- Step Five: Now, of course you can use any built-in preset as a starting place to build your own preset, but let’s just start from scratch here. Click the Reset button at the bottom of the right side Panels area (shown circled here in red) to reset our photo to how it looked when we started. Now we’ll create our own look from scratch: Increase the Exposure amount to +1.00, set the Recovery amount to 100, the Fill Light to 40, Blacks to 5, the Brightness to +50, and then lower the Contrast to −12. Now, increase the Vibrance amount to +30, and then lower the Saturation to −60, which gives us the look you see here. We’re not finished yet (‘cause this looks kinda lame).
- Step Six: Now go the Tone Curve panel (in the right side Panels area), choose Strong Contrast from the Point Curve pop-up menu, then drag the Highlights slider to +75, and the Shadows slider to −85 to add some mega
contrast. Lastly, go to the Lens Corrections panel, click on Manual at the top, drag the Lens Vignetting Amount slider to
−100, and set the Midpoint to 5 to complete the effect (that looks better. Kind of a contrasty, washed-out, yet snappy color
effect). Okay, now that we’ve got our look, let’s save it as a preset. Go back to the Presets panel and click on the + (plus
sign) button on the right side of the Presets panel header to bring up the New Develop Preset dialog (shown here). Give your
new preset a name (I named mine “Desaturate with Contrast Snap”), click the Check None button at the bottom of the dialog
(to turn off the all the checkboxes), then turn on the checkboxes beside all the settings you edited to create this preset
(as seen here). Now, click the Create button to save all the edits you just made as your own custom preset.
Note: To delete a User Preset, just click on the preset, then click on the − [minus sign] button, which will appear to the left of the + button on the right side of the Presets panel header.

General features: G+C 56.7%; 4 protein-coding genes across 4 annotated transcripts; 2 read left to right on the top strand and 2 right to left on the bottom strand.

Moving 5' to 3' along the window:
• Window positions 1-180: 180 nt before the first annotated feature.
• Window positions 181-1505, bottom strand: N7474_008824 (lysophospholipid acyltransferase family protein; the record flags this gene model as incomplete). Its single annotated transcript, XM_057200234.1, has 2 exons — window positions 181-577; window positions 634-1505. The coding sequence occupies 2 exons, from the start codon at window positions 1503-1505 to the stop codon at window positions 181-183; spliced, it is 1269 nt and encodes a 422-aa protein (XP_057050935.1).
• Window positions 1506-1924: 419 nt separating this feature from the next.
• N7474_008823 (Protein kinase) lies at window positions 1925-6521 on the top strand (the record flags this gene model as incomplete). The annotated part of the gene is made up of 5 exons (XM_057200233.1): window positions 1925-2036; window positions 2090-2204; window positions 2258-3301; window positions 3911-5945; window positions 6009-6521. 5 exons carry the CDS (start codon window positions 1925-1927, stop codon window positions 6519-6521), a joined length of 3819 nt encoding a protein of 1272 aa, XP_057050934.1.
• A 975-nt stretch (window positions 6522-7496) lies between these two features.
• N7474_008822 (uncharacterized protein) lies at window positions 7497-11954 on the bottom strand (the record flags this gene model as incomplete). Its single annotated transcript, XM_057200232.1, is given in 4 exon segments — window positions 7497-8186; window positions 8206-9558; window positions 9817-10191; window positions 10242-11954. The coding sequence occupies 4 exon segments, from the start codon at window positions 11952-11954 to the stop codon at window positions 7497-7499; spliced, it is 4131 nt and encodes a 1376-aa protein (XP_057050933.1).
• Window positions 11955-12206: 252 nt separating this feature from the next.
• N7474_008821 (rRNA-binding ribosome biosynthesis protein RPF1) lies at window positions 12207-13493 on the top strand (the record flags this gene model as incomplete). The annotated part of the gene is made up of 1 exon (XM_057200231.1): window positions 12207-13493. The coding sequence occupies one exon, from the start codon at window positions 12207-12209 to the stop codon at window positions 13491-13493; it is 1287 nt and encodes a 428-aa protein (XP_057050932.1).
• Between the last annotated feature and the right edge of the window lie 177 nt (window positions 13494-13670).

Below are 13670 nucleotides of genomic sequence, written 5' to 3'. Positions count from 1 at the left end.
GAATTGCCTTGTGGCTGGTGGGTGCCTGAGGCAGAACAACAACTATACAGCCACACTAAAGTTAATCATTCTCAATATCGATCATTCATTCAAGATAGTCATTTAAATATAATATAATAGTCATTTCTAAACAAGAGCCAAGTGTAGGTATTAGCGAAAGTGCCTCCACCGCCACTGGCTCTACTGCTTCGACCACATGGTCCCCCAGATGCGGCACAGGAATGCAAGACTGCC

- Step Seven: Now click on a different photo in the Filmstrip, then hover your cursor over your new preset (I’m hovering over my Desaturate with Contrast Snap preset), and if you look up at the Navigator panel, you’ll see a preview of the preset (as seen here, where you’re seeing what your current color photo would look like if you applied the custom preset we just made). Seeing these instant live previews is a huge time saver, because you’ll know in a split second whether your photo will look good with the preset applied or not, before you actually apply it.
- Step Eight: You can even put these presets (the built-in ones that come with Lightroom, and the ones you create yourself) to use from right within the Import window. For example, if you knew you wanted to apply the Desaturate with Contrast Snap preset to a group of photos you were about to import, inside the Import window, over in the Apply During Import panel, you’d choose this preset from the Develop Settings pop-up menu (as shown here), and that preset would automatically be applied to each photo as it’s imported. There’s one more place you can apply these Develop presets, and that’s in the Saved Preset pop-up menu, at the top of the Quick Develop panel, in the Library module (more about the Quick Develop panel on the next page).